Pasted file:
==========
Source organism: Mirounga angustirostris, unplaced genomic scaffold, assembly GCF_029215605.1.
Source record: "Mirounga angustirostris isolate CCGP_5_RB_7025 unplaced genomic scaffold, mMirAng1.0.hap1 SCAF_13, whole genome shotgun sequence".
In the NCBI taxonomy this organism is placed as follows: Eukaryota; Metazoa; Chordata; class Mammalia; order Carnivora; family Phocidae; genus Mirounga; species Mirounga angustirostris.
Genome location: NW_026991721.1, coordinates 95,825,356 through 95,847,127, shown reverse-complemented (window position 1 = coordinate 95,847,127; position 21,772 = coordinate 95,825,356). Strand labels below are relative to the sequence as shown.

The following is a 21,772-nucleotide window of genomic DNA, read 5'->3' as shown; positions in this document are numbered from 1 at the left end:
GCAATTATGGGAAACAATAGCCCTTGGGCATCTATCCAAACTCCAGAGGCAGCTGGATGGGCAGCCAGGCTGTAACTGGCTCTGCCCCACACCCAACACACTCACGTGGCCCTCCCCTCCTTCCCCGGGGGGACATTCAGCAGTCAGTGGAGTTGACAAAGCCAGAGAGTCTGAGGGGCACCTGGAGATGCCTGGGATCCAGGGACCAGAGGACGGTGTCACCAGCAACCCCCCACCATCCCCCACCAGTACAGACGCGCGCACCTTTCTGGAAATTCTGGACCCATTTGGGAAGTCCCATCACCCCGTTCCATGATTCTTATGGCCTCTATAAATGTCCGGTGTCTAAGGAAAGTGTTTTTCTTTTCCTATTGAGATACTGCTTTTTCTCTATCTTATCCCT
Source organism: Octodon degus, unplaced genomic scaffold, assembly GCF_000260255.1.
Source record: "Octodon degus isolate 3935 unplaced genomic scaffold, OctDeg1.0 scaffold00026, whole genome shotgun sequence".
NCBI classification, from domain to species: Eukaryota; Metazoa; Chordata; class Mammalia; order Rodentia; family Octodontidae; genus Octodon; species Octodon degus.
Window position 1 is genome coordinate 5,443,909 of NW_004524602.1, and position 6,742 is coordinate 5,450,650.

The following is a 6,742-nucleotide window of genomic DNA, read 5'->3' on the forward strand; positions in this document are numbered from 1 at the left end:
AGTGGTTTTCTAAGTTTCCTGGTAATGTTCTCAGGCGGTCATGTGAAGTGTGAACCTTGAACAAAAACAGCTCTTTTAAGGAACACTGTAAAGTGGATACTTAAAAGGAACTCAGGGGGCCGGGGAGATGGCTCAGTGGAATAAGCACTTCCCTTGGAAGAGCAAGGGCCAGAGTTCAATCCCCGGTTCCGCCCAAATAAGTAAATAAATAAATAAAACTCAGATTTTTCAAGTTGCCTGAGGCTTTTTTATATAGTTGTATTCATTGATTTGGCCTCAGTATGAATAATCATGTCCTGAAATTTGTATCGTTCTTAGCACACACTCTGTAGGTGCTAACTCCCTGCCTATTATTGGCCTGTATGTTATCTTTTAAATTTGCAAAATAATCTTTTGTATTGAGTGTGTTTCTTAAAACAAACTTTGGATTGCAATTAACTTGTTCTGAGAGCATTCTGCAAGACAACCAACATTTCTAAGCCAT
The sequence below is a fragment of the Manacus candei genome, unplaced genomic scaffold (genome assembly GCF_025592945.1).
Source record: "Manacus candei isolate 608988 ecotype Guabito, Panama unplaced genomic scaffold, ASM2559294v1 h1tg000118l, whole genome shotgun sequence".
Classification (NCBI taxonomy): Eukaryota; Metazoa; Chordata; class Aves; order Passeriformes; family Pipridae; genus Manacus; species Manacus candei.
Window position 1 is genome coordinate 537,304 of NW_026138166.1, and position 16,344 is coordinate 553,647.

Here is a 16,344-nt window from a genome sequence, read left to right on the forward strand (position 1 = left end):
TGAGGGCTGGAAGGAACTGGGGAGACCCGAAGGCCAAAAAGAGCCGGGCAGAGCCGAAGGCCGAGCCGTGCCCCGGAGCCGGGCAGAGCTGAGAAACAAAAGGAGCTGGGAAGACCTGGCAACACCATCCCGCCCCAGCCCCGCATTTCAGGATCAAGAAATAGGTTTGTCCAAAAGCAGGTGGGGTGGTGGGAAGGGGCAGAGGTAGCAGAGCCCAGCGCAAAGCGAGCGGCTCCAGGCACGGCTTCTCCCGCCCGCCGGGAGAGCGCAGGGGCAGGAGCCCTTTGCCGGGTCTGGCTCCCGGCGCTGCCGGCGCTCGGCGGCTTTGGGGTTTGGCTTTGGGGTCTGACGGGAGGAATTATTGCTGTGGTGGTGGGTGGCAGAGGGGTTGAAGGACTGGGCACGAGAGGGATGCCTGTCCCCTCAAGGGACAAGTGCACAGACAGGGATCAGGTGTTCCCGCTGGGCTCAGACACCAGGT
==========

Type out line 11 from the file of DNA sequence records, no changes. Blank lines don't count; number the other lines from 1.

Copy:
The following is a 6,742-nucleotide window of genomic DNA, read 5'->3' on the forward strand; positions in this document are numbered from 1 at the left end: